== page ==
Now, in addition to my one sheet wonder above, I do have some notebooks.  We have a notebook just for math that we pull out daily, instead of a textbook and workbook.  I have a Spanish notebook with a nice curriculum printed out in it, but we aren't currently using it.  And then, I have a folder where I store art and music, which I'll say more about below, and a miscellaneous notebook where I store everything else, but only pull out about once a month.


This is what I started with - a place to keep the art prints when we were done with the artist.  I would use one page protector for 2 art prints, so the 6 prints of a term took only 3 plastic protectors.  It made for a nice little book, but the one inch binder was more than full after three years!  I didn't have a good system for hymns and folk songs, and didn't always print out the lyrics, but only some of them.  I took the ones from the past and put in the back of the folder above, then started anew.

 I found a graphic online and wrote my own for the binder's edge, so it makes me want to look at it. :)  Then I set to work on filling it.  First, I gathered all the hymn and folk songs and artist's prints from the past and current term.  I put the hymn facing forward, and the folk song facing backward in the same page protector, followed by a page of art prints.  In Ambleside Online, there is a hymn and folk song scheduled each month, and 6 prints per 12-week term, so it works out great!  This way, he can look back and see previous artwork and have his memory jogged by the music pages.  Here's a couple pictures where I am trying to help you see what I'm talking about.



I hope that helps some of you!  I realize that with multiple children, the bubbled checklist may take some tweaking, but I think if each child had their own it might work okay.  I think you'd only need one Art & Music binder for the family, so it might work out as described, unless your children expect their own as keepsakes.  What do you think?


4 comments:

  1. I was thinking of doing the same with our Art prints! It felt wrong to just put them away. A nice album won them so the kids can go back and look at them sounds lovely!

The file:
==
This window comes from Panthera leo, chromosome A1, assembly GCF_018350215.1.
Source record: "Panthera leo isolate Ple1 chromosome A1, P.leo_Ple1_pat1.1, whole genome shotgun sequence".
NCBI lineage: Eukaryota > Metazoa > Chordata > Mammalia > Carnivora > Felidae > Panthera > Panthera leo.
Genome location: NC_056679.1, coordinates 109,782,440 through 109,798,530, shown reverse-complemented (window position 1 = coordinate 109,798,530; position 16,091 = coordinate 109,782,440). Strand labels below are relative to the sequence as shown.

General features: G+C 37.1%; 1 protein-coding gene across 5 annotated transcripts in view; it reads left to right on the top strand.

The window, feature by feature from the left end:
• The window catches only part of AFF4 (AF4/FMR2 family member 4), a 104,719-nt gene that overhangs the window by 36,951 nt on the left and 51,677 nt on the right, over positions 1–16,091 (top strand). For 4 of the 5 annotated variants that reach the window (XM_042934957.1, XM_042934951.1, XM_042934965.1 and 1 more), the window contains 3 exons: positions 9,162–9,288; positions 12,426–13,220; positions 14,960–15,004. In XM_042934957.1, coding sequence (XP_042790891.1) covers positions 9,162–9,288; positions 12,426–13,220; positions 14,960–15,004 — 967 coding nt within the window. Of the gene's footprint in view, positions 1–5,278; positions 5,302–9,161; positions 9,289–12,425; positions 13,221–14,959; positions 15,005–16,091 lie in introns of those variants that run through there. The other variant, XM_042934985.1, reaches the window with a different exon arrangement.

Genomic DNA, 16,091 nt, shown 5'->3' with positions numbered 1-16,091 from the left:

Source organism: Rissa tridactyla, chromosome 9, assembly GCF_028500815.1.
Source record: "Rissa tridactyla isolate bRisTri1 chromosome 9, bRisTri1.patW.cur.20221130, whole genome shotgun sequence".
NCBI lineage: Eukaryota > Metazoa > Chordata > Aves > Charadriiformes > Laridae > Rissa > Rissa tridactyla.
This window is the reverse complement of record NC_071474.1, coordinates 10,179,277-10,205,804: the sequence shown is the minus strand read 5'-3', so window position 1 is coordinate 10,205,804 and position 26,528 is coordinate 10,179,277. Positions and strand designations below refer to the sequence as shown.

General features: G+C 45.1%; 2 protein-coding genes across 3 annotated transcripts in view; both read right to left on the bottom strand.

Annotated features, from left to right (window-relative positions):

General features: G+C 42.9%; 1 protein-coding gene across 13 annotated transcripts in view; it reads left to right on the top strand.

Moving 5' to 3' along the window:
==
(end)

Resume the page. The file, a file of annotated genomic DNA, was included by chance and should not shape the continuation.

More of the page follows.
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  2. I always enjoy seeing how other moms organize and schedule homeschool stuff. We're about to begin year one and I've been racking my brain trying to figure out a system for organizing and storing copywork, art, music, memory work, etc. I like your art and music binder!

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    1. Thanks! Here's a quick answer to how I store the others. For copywork, I keep small notebooks with the size lines he needs, and he can write in those. One lasts him several years at this point. For memory work, we use the Simply Charlotte Mason method of a box with dividers in it, and review 4 sections each day (daily, odd or even, day of week, then day of month: Daily, Odd, Wednesday, 21st, for instance). As daily is learned it gets moved back for reviewing less often. So far, I haven't removed anything from the box, but I am up to 2-4 memory cards in some of the "day of month" tabs.

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  3. Wow! You are very organized! I like the idea of the bubble check off list. That would be helpful for both of my daughters. Your art and music notebook is such a wonderful idea. Both my daughters play the piano and one also plays the harp. That would take our music/composer study to a whole new level if I printed music like you do and put it in a binder. Thank you for sharing your ideas!